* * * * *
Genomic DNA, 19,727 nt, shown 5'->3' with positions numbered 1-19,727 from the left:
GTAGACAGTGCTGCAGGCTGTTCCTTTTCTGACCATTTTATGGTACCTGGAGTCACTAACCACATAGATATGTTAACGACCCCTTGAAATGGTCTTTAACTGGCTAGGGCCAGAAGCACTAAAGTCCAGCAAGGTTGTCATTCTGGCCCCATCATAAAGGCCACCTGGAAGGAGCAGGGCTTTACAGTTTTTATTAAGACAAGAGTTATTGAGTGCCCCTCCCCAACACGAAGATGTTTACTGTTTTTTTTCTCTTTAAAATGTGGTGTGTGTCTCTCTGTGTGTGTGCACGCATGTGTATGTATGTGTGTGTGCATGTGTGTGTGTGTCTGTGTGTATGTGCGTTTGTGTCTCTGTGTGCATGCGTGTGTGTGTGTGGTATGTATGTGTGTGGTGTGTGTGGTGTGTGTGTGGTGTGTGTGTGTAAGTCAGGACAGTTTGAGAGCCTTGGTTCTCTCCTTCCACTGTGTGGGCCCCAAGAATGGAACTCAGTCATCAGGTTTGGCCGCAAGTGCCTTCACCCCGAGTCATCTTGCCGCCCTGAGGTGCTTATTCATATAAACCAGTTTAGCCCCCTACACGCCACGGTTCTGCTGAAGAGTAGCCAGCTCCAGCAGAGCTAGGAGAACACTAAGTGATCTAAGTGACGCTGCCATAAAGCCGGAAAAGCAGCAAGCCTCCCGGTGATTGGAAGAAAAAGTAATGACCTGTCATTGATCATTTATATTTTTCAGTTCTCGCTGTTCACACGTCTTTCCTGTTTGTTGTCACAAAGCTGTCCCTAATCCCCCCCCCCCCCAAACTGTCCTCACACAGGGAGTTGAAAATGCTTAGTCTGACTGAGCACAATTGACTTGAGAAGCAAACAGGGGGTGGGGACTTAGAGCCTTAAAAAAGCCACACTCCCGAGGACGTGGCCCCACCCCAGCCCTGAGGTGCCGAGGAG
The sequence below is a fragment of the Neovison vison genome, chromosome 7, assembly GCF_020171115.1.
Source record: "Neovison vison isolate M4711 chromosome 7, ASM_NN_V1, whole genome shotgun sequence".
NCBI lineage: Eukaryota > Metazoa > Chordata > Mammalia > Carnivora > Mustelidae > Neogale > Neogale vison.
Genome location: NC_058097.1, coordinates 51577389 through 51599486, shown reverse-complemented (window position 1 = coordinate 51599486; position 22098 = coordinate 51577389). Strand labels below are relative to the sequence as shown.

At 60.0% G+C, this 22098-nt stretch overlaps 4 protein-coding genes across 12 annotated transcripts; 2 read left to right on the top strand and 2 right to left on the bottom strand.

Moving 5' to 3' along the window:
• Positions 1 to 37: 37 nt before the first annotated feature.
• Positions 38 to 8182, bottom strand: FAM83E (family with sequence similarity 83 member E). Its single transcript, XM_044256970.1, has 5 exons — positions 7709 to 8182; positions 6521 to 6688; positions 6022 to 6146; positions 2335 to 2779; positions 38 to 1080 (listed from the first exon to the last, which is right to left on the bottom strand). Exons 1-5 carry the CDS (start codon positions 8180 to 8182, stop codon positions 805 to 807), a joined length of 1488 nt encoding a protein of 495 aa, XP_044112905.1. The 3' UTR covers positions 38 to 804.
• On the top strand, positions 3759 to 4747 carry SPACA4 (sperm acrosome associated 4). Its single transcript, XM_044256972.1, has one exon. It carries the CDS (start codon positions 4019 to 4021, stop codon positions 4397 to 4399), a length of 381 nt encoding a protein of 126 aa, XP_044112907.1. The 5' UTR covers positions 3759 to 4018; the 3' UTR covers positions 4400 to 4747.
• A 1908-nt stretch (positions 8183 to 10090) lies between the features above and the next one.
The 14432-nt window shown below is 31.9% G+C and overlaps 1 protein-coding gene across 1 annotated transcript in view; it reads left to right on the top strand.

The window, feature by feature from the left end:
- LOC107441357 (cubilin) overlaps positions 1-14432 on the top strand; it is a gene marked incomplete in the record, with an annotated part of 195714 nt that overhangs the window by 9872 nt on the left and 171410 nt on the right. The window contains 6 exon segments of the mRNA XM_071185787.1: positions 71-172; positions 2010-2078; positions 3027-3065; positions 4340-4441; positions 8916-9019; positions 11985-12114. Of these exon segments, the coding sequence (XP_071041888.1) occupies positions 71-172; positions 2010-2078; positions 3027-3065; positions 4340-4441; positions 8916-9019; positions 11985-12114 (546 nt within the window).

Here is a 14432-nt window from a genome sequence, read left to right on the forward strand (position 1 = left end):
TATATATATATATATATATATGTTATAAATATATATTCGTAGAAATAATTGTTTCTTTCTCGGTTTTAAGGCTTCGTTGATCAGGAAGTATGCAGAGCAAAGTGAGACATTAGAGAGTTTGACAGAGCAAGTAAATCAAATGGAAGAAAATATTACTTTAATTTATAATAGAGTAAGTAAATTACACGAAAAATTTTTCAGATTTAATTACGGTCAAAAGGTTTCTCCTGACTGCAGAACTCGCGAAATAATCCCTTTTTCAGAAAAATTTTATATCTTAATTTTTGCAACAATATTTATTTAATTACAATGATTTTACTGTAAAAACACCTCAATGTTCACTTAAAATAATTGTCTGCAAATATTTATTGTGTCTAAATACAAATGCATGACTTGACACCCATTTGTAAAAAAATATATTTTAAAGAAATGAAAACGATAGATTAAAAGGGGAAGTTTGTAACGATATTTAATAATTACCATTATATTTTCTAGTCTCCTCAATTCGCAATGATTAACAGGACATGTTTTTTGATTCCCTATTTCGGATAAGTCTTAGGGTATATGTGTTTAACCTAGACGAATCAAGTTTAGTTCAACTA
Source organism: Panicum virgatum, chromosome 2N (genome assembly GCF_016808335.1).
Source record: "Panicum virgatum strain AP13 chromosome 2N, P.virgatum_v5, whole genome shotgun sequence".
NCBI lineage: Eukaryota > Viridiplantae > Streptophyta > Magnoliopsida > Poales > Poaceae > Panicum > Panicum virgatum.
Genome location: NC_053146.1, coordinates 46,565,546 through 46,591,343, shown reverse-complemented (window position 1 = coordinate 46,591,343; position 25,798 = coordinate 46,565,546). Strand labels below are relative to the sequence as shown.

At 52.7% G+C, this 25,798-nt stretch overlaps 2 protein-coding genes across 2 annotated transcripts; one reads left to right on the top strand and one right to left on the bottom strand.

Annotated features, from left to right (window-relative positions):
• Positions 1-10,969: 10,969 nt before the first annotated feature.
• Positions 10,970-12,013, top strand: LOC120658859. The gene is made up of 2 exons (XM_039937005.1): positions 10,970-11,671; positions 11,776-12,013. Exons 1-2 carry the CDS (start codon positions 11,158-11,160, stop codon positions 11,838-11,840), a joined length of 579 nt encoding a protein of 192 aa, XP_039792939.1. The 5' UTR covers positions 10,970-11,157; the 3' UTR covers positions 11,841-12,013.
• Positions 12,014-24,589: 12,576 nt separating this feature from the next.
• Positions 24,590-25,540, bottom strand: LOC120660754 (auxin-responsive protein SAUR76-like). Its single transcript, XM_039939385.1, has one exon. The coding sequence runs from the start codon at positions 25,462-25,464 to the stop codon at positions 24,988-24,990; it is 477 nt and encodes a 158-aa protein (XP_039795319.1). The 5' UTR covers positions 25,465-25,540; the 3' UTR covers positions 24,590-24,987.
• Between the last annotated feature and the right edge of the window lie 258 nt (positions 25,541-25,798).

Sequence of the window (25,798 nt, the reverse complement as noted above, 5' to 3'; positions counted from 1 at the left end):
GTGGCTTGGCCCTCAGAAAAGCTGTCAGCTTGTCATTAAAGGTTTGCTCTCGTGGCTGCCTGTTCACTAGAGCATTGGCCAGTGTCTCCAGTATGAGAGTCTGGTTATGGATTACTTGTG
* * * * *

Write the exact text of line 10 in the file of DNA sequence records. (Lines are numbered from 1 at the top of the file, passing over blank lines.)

• Positions 38 to 8182, bottom strand: FAM83E (family with sequence similarity 83 member E). Its single transcript, XM_044256970.1, has 5 exons — positions 7709 to 8182; positions 6521 to 6688; positions 6022 to 6146; positions 2335 to 2779; positions 38 to 1080 (listed from the first exon to the last, which is right to left on the bottom strand). Exons 1-5 carry the CDS (start codon positions 8180 to 8182, stop codon positions 805 to 807), a joined length of 1488 nt encoding a protein of 495 aa, XP_044112905.1. The 3' UTR covers positions 38 to 804.